MR. McCLELLAN: The failure to crack down on terrorism and dismantle the terrorist infrastructure continues to cost lives. And that's why we continue to urge Palestinian authorities to unify their security forces under a Prime Minister who is committed to and empowered to fighting terrorism.
Q: That failure continues to cost lives, including these lives?
MR. McCLELLAN: Again, you have the President's statement on that. I think I've just addressed that.
Q: Scott, are you taking any additional steps to protect U.S. diplomatic personnel there?
MR. McCLELLAN: That's always a high priority. I think those decisions are made by the people on the ground.
Q: Scott, it seems that things are going backwards in that part of the world. Is the President -- you're now referring to his vision. What kind of progress has been made? It seems like it's all going in the other direction?
MR. McCLELLAN: Again, some important progress was made after Aqaba. Unfortunately, you had a Prime Minister in Prime Minister Abbas, who was taking some important steps to improve security. But he was undercut by Chairman Arafat. And we've always said there would be difficulties along the way, but we will continue to emphasize that the foundation for moving forward is a Palestinian Prime Minister and cabinet that is committed to fighting terrorism and has a unified security force under its command.
Q: Will the United States feel free to retaliate for this attack?
MR. McCLELLAN: Look, we're going to work with appropriate authorities to bring those responsible for this vicious attack to justice.
Q: Is the President going to say anything about this on mic later on?
MR. McCLELLAN: You have it in his statement. That's what I expect. I just expect the statement.
Q: -- public remarks?
MR. McCLELLAN: I don't expect him to. He made a very strong statement.
Q: Isn't it stronger when he, himself, says it to the world?
MR. McCLELLAN: You've heard from him.
Q: The Schwarzenegger meeting tomorrow, that is still closed? There is no plan for any coverage?
MR. McCLELLAN: I think at this point, again, this is a courtesy visit. The President is going to California and the Governor-elect was just elected. The President looks forward to meeting with him. The Governor-elect is expected to attend the event after the meeting, so they will be together there, so you will get a chance to see them together there.
But at this point, I think I would just plan on a photo release of the actual meeting between the two.
Q: Schwarzenegger's not speaking, right? I mean, he'll be there?
MR. McCLELLAN: I believe he may be introducing the President. He may be introducing the President.
Q: At the event?
MR. McCLELLAN: Yes.
Q: Was that their choice or your choice that there is no coverage of the meeting?
MR. McCLELLAN: This is a one-on-one meeting between the two leaders. You'll have coverage of them together at the event later. Those are always things that are discussed together.
Q: What will the President's message to the Governor be?
MR. McCLELLAN: He looks forward to sitting down and meeting with him. Again, I think you should view this as a courtesy visit. While the President is in California, he wanted to congratulate him personally, and this will be an opportunity, too, to discuss some of their shared priorities.
Q: Will the President do mostly listening to what the Governor brings to him?
MR. McCLELLAN: We'll try to give you a readout after the meeting. Let's let the meeting take place.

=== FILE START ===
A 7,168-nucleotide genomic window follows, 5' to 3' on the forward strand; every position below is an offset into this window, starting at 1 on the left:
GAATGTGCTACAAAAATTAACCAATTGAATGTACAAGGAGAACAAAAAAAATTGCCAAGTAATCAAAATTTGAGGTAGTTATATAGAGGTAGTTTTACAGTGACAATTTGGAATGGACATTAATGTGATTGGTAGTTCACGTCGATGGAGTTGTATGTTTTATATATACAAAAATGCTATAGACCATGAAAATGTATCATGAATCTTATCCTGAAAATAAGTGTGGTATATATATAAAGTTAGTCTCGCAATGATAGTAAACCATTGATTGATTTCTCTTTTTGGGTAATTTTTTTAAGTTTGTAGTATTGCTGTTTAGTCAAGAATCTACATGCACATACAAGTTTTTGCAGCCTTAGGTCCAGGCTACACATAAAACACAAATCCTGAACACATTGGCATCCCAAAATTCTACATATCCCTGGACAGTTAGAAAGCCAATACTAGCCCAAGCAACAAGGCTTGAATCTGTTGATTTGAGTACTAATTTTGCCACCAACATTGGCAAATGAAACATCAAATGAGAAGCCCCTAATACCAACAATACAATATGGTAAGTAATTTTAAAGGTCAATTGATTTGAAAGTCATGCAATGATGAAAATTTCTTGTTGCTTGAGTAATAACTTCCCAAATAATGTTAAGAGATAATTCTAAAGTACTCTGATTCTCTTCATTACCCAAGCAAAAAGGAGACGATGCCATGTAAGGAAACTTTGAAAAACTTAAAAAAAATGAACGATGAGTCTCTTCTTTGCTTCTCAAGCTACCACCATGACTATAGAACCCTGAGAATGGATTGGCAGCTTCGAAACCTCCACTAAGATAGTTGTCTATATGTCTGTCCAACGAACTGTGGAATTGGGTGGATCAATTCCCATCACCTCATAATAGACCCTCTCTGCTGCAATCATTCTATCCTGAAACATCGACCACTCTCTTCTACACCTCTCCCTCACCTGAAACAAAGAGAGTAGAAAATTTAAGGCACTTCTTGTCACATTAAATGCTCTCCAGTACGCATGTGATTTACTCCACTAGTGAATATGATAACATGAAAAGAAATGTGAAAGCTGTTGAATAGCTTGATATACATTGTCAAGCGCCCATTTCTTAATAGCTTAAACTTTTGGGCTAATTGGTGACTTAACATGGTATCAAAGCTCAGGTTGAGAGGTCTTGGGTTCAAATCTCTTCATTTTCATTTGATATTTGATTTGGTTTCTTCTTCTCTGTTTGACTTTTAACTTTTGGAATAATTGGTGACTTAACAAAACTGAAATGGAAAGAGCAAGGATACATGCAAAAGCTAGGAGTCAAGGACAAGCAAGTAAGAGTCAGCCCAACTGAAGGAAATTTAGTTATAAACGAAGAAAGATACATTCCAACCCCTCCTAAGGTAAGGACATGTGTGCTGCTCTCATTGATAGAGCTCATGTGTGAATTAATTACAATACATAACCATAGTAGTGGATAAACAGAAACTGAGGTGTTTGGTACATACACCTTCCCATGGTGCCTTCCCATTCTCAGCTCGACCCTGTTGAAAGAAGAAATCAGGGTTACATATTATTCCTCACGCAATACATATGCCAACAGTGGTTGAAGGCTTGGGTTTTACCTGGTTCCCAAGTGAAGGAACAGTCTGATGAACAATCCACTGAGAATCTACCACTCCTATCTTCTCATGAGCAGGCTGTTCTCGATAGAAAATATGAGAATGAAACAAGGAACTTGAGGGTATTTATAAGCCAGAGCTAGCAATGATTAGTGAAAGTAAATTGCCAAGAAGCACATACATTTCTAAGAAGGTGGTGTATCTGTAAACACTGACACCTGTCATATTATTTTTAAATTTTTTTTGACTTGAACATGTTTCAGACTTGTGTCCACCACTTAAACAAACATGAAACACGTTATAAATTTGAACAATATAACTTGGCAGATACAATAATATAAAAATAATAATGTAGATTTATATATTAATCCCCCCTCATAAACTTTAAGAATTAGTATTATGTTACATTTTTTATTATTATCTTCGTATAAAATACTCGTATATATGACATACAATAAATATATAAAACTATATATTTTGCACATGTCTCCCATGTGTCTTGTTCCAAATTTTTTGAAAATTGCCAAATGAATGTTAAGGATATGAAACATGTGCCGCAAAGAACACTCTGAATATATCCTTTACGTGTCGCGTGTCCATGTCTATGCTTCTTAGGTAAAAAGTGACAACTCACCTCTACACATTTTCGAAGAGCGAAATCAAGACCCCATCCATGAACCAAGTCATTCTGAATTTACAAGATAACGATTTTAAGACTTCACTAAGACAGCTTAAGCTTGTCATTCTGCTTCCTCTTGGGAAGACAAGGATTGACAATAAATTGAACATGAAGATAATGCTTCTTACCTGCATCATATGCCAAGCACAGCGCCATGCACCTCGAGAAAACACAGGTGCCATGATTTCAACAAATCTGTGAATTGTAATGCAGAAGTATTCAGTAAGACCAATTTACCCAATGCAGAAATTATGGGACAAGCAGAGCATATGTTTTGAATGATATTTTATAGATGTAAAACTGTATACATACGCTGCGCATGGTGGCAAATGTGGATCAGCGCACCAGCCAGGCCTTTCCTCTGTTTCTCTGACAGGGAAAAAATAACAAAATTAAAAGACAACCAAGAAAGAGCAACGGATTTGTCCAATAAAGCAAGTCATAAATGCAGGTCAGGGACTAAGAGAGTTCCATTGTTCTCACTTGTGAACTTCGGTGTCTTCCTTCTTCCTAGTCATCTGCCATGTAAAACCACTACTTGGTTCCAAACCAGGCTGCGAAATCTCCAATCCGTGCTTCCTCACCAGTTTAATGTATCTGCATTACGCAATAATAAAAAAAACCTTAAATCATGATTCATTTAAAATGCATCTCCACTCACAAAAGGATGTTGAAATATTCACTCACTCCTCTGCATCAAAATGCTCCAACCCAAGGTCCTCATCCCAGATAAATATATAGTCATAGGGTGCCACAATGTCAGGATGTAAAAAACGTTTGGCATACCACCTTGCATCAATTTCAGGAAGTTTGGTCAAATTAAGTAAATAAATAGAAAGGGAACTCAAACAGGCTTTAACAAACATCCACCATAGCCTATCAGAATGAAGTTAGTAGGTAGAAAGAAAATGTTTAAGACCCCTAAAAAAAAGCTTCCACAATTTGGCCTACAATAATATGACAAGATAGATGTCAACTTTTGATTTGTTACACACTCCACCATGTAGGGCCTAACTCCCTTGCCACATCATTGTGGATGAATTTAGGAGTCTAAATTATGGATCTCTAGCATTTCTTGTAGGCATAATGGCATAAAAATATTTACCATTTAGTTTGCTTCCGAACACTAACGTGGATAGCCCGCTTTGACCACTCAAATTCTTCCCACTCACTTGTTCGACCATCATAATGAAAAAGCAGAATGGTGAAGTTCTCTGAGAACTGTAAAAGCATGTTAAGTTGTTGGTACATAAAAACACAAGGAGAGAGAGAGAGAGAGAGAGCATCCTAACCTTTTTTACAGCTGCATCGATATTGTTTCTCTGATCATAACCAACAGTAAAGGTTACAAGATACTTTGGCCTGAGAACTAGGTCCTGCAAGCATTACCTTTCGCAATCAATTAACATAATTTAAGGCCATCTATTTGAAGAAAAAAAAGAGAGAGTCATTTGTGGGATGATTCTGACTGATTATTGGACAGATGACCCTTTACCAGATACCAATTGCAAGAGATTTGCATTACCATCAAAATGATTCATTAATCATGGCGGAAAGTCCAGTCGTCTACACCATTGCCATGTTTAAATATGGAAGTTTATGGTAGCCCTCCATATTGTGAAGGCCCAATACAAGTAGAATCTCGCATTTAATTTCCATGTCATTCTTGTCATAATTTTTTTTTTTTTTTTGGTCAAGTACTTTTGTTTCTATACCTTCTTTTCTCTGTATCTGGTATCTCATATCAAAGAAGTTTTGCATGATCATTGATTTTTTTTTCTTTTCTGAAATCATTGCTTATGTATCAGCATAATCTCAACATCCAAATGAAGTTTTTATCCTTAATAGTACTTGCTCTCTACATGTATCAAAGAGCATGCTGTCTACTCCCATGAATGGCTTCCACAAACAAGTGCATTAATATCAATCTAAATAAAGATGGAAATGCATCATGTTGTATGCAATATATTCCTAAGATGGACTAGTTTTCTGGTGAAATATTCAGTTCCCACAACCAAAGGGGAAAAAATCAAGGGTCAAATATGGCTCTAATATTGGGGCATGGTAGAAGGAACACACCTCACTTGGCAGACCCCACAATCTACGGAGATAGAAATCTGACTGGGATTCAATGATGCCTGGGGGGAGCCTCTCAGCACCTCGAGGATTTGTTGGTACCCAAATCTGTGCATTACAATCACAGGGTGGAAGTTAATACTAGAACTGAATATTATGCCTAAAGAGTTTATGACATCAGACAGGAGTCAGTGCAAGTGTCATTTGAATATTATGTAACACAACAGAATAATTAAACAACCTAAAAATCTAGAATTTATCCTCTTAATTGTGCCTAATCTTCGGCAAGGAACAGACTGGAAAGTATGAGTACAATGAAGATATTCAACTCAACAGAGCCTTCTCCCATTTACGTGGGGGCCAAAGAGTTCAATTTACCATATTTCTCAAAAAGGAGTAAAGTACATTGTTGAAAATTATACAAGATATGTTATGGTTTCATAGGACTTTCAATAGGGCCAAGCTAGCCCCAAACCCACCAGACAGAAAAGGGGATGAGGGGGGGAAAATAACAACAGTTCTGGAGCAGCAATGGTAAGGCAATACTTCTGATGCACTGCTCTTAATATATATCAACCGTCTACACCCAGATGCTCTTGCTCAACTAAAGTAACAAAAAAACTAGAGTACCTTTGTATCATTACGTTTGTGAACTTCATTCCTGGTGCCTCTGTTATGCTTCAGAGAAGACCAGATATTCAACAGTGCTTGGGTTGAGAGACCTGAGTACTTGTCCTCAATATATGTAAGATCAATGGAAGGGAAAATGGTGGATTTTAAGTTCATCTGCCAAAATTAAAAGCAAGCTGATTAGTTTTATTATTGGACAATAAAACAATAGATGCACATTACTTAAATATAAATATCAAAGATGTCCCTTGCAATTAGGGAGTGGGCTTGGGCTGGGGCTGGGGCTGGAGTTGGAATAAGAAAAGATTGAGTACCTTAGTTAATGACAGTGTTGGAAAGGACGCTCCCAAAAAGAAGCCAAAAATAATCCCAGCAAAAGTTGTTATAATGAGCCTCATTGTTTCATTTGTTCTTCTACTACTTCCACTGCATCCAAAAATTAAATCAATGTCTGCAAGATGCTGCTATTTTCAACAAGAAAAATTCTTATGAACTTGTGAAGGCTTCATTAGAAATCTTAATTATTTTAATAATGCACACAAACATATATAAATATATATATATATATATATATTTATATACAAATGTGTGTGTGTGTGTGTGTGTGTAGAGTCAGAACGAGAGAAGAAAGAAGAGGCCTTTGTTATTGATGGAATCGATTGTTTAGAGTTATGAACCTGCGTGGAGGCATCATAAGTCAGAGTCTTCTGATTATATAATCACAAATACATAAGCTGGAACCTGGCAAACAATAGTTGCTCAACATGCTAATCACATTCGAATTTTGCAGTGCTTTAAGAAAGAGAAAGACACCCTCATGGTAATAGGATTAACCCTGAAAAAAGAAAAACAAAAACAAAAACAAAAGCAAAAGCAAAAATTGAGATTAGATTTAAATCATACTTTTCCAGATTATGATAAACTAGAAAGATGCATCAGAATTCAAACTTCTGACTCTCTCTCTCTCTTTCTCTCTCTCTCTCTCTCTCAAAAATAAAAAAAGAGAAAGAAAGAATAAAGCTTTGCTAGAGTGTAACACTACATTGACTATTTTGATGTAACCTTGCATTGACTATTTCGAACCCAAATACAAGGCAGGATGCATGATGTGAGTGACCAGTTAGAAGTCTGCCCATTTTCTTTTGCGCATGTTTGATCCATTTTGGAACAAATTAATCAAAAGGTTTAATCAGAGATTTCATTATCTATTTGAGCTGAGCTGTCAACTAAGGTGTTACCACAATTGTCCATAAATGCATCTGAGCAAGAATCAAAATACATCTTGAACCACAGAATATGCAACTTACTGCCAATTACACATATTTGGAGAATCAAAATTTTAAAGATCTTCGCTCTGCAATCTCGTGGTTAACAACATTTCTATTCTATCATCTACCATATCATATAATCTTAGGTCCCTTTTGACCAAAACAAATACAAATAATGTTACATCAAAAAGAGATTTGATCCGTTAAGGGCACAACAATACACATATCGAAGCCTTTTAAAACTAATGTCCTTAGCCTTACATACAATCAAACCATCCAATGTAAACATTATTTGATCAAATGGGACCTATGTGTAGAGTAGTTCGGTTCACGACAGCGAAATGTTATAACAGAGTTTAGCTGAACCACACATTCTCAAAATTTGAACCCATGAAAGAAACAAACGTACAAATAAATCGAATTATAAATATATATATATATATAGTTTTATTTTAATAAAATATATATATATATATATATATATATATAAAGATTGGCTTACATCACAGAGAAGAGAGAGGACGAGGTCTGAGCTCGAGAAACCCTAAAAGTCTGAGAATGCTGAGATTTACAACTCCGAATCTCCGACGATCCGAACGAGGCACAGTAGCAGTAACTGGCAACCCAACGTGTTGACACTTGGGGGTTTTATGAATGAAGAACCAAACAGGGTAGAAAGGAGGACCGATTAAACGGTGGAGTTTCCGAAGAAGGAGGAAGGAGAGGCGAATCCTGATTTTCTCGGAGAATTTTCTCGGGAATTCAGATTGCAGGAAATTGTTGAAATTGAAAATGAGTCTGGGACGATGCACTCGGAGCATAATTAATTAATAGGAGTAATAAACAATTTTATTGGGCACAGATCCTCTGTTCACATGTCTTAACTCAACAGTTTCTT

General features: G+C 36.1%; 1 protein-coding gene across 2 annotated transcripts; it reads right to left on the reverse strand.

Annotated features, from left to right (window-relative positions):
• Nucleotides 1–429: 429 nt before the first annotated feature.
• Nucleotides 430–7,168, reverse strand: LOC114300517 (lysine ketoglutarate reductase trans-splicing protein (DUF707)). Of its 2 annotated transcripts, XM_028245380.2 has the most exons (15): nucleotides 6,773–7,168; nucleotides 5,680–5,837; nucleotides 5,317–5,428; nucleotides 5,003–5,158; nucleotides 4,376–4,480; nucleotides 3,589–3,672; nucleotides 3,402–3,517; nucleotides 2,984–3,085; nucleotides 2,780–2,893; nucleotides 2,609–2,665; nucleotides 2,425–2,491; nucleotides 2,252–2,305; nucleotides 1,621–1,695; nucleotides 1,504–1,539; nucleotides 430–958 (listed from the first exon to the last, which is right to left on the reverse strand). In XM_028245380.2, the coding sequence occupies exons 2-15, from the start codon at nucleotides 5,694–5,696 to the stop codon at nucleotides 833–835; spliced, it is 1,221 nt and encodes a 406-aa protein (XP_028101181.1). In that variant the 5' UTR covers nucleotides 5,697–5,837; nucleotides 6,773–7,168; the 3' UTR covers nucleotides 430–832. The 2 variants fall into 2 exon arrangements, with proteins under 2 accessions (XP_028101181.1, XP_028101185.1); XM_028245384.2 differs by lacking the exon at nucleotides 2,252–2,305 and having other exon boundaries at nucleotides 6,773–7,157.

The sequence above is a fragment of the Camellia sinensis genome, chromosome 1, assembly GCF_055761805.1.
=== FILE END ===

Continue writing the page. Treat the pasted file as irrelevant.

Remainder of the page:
Q: Has he got any goodies in his pocket to bring?
MR. McCLELLAN: Well, again, this is the first time that they've had an opportunity to meet since the Governor-elect won his election last week. So I think the President looks forward to hearing from him, the President looks forward to visiting with him.
Q: Does the administration now believe that a U.N. resolution is going to happen? Have you heard from France, Germany and Russia?
MR. McCLELLAN: We have made some additional changes to the resolution and we expect that as early as this afternoon there will be a vote on the resolution. So we are moving forward on this, believe it's a good resolution, and it's one step that will help broaden international support and participation in Iraq even more. There are already, as you are aware, a number of nations participating in the efforts in Iraq. The President has said that the international community shares a responsibility for helping the Iraqi people realize a secure, democratic and prosperous future. And there comes a time for countries to decide if they are going to join the other nations' international efforts in Iraq.
Obviously, we appreciate the announcement by Japan earlier today to provide some financial assistance.
Q: Do you expect you have the votes for the U.N. -- this afternoon?
MR. McCLELLAN: Well, we expect to go forward as early as this afternoon. Secretary Powell and Ambassador Negroponte continue to have discussions with their counterparts.
Q: -- with the votes? Discussions or votes?
MR. McCLELLAN: They continue to have discussions with their counterparts. The resolution is before the Security Council now. They I believe will be going back this afternoon to discuss the resolution, so that's why we expect a vote could happen as early as this afternoon. We believe we have addressed some of the concerns that were raised, that have been raised.
Q: When were these additional changes made?
MR. McCLELLAN: There were discussions that occurred when the resolution was introduced yesterday, between that time and today. The discussions happened, changes were made I believe late yesterday.
Q: Can you tell us about those changes?
MR. McCLELLAN: It addresses some of the issues in terms of the transferring of responsibility. What we put forward yesterday, yes, that's still a part of it. Anything else?
Q: Do you know offhand how many times the President has been to Asia? I mean, not only as President but also as Governor and private citizen.
MR. McCLELLAN: I'll try to get you that number for tomorrow.
THE PRESS: Thank you.
END 9:45 P.M. PDT